Today is the first day for England’s drug cost watchdog to take the reins of the beleaguered Cancer Drugs Fund and the moment it took over, NICE faced criticism from a top drugmaker over how it intends to run the fund.
Under the new setup, NICE is tasked with deciding which meds currently funded by the CDF will stay and which will go. But in a statement, Roche said the U.K. government should overhaul NICE’s review methodology “to stop patients facing ongoing anxiety around the availability of existing and new cancer medicines.”
While 37 of 39 indications remain on the CDF and will be reviewed by NICE, Roche pointed out that the 10 of those had previously been rejected for NHS use under the "unreformed appraisal system," based on their cost-effectiveness.
“This could mean that thousands more cancer patients are denied medicines their doctors believe could be effective in their treatment,” Roche UK general manager Richard Erwin said in a statement.
Months in the work, the overhaul is part of an effort to reel in the Cancer Drugs Fund following budget overruns, leading many to believe that some expensive cancer drugs will be without coverage as the reviews unfold.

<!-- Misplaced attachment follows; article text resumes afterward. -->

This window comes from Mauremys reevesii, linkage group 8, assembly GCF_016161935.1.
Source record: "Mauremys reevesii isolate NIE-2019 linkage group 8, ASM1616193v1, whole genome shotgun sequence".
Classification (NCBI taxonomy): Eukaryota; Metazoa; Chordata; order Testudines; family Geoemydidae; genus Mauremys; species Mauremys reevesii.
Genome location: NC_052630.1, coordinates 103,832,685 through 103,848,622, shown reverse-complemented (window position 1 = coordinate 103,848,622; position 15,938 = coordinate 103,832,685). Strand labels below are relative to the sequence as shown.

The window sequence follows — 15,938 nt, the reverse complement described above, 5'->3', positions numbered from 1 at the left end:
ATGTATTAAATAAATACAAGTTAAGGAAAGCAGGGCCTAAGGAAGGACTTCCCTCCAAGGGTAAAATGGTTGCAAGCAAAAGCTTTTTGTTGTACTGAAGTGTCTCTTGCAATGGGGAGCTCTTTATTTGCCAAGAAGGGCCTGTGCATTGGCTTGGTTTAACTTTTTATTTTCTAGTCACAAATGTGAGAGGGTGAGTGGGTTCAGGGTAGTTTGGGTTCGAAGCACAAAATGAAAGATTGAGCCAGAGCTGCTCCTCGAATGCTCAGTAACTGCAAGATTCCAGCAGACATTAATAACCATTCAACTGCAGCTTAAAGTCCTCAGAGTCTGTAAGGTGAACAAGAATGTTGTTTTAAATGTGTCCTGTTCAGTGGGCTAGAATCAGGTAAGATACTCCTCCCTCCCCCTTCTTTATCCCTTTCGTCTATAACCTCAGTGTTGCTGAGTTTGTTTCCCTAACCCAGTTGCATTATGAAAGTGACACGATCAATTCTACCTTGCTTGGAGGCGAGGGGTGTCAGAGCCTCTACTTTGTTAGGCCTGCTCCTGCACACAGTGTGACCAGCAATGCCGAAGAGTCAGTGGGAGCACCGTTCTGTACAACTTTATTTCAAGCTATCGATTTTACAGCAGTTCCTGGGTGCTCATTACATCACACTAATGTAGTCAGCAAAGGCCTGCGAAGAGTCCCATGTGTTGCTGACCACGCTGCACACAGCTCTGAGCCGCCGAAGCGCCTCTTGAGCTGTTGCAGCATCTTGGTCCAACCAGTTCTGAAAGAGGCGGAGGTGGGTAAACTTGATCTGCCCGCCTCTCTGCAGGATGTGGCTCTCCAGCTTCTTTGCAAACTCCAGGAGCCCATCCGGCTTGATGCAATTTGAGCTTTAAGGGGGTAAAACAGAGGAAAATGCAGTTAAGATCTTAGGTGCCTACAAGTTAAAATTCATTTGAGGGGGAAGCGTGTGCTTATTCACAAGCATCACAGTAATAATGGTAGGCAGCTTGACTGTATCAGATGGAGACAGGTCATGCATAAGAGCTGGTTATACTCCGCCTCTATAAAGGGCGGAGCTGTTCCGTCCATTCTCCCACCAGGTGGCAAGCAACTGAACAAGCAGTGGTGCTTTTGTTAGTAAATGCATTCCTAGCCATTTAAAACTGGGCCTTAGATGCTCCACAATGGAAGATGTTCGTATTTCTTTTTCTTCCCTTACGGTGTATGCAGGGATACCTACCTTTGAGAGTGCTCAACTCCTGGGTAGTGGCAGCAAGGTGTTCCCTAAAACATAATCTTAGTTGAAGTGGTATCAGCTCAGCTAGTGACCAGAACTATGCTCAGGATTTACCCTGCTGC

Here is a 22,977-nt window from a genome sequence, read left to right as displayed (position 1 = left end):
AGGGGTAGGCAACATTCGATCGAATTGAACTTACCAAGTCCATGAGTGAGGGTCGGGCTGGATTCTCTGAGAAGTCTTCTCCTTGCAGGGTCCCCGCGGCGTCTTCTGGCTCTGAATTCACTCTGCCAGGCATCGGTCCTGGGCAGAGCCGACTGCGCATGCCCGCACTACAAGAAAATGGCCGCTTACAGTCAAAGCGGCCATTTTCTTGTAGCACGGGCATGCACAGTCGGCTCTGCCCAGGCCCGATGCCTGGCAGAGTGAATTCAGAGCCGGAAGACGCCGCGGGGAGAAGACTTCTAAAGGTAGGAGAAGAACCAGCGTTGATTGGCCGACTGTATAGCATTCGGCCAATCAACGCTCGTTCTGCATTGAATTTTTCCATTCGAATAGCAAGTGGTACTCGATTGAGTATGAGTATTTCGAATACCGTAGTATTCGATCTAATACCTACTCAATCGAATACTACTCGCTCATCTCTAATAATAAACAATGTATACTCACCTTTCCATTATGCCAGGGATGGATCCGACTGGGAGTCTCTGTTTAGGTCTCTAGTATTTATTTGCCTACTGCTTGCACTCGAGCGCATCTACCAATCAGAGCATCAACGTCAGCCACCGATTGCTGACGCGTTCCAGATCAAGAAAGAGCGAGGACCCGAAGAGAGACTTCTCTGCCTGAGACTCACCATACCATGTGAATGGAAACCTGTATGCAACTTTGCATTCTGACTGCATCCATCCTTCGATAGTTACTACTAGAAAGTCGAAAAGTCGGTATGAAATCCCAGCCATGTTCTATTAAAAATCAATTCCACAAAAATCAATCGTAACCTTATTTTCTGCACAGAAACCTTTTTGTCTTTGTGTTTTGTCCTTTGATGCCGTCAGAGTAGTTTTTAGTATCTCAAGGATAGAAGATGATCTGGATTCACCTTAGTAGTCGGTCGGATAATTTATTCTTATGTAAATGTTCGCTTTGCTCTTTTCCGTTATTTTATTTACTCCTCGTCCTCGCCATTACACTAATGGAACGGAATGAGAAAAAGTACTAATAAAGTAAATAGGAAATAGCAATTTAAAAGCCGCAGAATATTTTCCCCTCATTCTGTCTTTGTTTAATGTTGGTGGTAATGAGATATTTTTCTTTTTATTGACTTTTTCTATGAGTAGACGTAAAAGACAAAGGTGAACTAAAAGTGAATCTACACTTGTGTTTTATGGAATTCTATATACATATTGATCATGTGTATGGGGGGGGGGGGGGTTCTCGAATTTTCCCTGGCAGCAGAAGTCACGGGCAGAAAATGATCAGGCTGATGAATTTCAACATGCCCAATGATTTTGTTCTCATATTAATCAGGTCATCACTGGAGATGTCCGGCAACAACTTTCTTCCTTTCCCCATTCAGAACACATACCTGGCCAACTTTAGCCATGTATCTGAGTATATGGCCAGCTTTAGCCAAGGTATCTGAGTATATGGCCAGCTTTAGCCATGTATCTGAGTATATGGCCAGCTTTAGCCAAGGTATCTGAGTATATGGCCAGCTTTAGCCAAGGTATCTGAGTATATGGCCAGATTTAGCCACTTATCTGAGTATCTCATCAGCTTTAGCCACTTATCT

As part of the cost control efforts, CDF last September jettisoned 16 drugs from coverage, triggering outrage from pharma execs and concern from treatment charities. At the time, Roche CEO Severin Schwan said the decision was “stupid” and “completely arbitrary.” In the new statement, Roche said it’s concerned over a new delay on breast cancer med Perjeta.
But in the first about-face since starting the reappraisals, NICE earlier this month gave its thumbs up to Pfizer’s Bosulif for patients with Philadelphia chromosome–positive chronic myeloid leukemia who have either failed on other treatments or suffered side effects too severe to continue. The move reversed a 2013 decision and will enable the drug to be routinely available through England’s National Health Service.
The Swiss pharma isn’t alone with its concerns, as in recent weeks AstraZeneca and Eisai have gone public with their NICE grievances. AstraZeneca, upset about a delay for its new lung cancer med Tagrisso, called for governmental reform last week. Eisai said it’d have to rethink its commitment to England, plus consider legal action, over a delay of thyroid cancer medicine Lenvima, a drug it makes in the U.K.
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Eisai considers legal action over NICE delay of Lenvima
AZ frustrated with Tagrisso NICE delay, calls for reform
England stiff-arms Roche again as NICE rejects Perjeta
Roche CEO lashes out at U.K.'s 'stupid' move to stop paying for a dozen-plus cancer meds
Pfizer’s Bosulif wins NICE backing after new discount offer